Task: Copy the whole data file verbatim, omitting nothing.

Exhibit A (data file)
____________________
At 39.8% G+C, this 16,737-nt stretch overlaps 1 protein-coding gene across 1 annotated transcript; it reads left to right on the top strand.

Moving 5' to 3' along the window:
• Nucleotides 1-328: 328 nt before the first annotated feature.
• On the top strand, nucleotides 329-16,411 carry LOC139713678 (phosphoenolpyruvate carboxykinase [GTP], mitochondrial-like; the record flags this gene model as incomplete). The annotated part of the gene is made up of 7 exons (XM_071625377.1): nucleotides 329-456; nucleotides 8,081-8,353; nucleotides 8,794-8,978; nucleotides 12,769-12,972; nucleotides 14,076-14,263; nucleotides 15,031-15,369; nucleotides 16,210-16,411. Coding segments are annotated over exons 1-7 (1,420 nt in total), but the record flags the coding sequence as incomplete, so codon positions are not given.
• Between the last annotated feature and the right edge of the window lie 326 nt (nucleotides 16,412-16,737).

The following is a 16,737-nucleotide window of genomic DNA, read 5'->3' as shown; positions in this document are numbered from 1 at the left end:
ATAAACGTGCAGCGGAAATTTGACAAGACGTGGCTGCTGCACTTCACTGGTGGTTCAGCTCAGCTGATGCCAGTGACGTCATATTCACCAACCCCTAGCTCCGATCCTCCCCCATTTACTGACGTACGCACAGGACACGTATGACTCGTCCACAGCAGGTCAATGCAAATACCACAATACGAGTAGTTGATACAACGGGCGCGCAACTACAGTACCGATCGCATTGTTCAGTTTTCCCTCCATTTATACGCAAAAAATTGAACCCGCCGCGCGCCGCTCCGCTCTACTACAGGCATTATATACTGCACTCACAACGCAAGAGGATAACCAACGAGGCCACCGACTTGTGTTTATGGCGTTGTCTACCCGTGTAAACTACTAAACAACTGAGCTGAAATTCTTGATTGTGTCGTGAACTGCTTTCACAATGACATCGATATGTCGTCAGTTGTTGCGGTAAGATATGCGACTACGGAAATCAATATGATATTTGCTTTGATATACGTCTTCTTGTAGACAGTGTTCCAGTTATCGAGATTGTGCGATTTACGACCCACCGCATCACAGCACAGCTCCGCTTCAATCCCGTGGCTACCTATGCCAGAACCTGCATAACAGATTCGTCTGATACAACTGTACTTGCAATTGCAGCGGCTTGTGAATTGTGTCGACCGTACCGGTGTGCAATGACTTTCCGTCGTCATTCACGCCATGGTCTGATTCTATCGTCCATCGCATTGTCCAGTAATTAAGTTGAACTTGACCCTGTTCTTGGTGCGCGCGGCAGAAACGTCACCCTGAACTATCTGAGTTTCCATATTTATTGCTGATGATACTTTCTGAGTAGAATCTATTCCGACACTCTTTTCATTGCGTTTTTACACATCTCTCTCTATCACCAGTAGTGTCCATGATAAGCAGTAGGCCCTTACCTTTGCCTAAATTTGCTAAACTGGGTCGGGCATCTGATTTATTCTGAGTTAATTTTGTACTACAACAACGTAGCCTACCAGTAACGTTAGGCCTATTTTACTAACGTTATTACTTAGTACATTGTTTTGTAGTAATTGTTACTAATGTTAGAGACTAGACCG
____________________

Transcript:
At 39.8% G+C, this 16,737-nt stretch overlaps 1 protein-coding gene across 1 annotated transcript; it reads left to right on the top strand.

Moving 5' to 3' along the window:
• Nucleotides 1-328: 328 nt before the first annotated feature.
• On the top strand, nucleotides 329-16,411 carry LOC139713678 (phosphoenolpyruvate carboxykinase [GTP], mitochondrial-like; the record flags this gene model as incomplete). The annotated part of the gene is made up of 7 exons (XM_071625377.1): nucleotides 329-456; nucleotides 8,081-8,353; nucleotides 8,794-8,978; nucleotides 12,769-12,972; nucleotides 14,076-14,263; nucleotides 15,031-15,369; nucleotides 16,210-16,411. Coding segments are annotated over exons 1-7 (1,420 nt in total), but the record flags the coding sequence as incomplete, so codon positions are not given.
• Between the last annotated feature and the right edge of the window lie 326 nt (nucleotides 16,412-16,737).

The following is a 16,737-nucleotide window of genomic DNA, read 5'->3' as shown; positions in this document are numbered from 1 at the left end:
ATAAACGTGCAGCGGAAATTTGACAAGACGTGGCTGCTGCACTTCACTGGTGGTTCAGCTCAGCTGATGCCAGTGACGTCATATTCACCAACCCCTAGCTCCGATCCTCCCCCATTTACTGACGTACGCACAGGACACGTATGACTCGTCCACAGCAGGTCAATGCAAATACCACAATACGAGTAGTTGATACAACGGGCGCGCAACTACAGTACCGATCGCATTGTTCAGTTTTCCCTCCATTTATACGCAAAAAATTGAACCCGCCGCGCGCCGCTCCGCTCTACTACAGGCATTATATACTGCACTCACAACGCAAGAGGATAACCAACGAGGCCACCGACTTGTGTTTATGGCGTTGTCTACCCGTGTAAACTACTAAACAACTGAGCTGAAATTCTTGATTGTGTCGTGAACTGCTTTCACAATGACATCGATATGTCGTCAGTTGTTGCGGTAAGATATGCGACTACGGAAATCAATATGATATTTGCTTTGATATACGTCTTCTTGTAGACAGTGTTCCAGTTATCGAGATTGTGCGATTTACGACCCACCGCATCACAGCACAGCTCCGCTTCAATCCCGTGGCTACCTATGCCAGAACCTGCATAACAGATTCGTCTGATACAACTGTACTTGCAATTGCAGCGGCTTGTGAATTGTGTCGACCGTACCGGTGTGCAATGACTTTCCGTCGTCATTCACGCCATGGTCTGATTCTATCGTCCATCGCATTGTCCAGTAATTAAGTTGAACTTGACCCTGTTCTTGGTGCGCGCGGCAGAAACGTCACCCTGAACTATCTGAGTTTCCATATTTATTGCTGATGATACTTTCTGAGTAGAATCTATTCCGACACTCTTTTCATTGCGTTTTTACACATCTCTCTCTATCACCAGTAGTGTCCATGATAAGCAGTAGGCCCTTACCTTTGCCTAAATTTGCTAAACTGGGTCGGGCATCTGATTTATTCTGAGTTAATTTTGTACTACAACAACGTAGCCTACCAGTAACGTTAGGCCTATTTTACTAACGTTATTACTTAGTACATTGTTTTGTAGTAATTGTTACTAATGTTAGAGACTAGACCG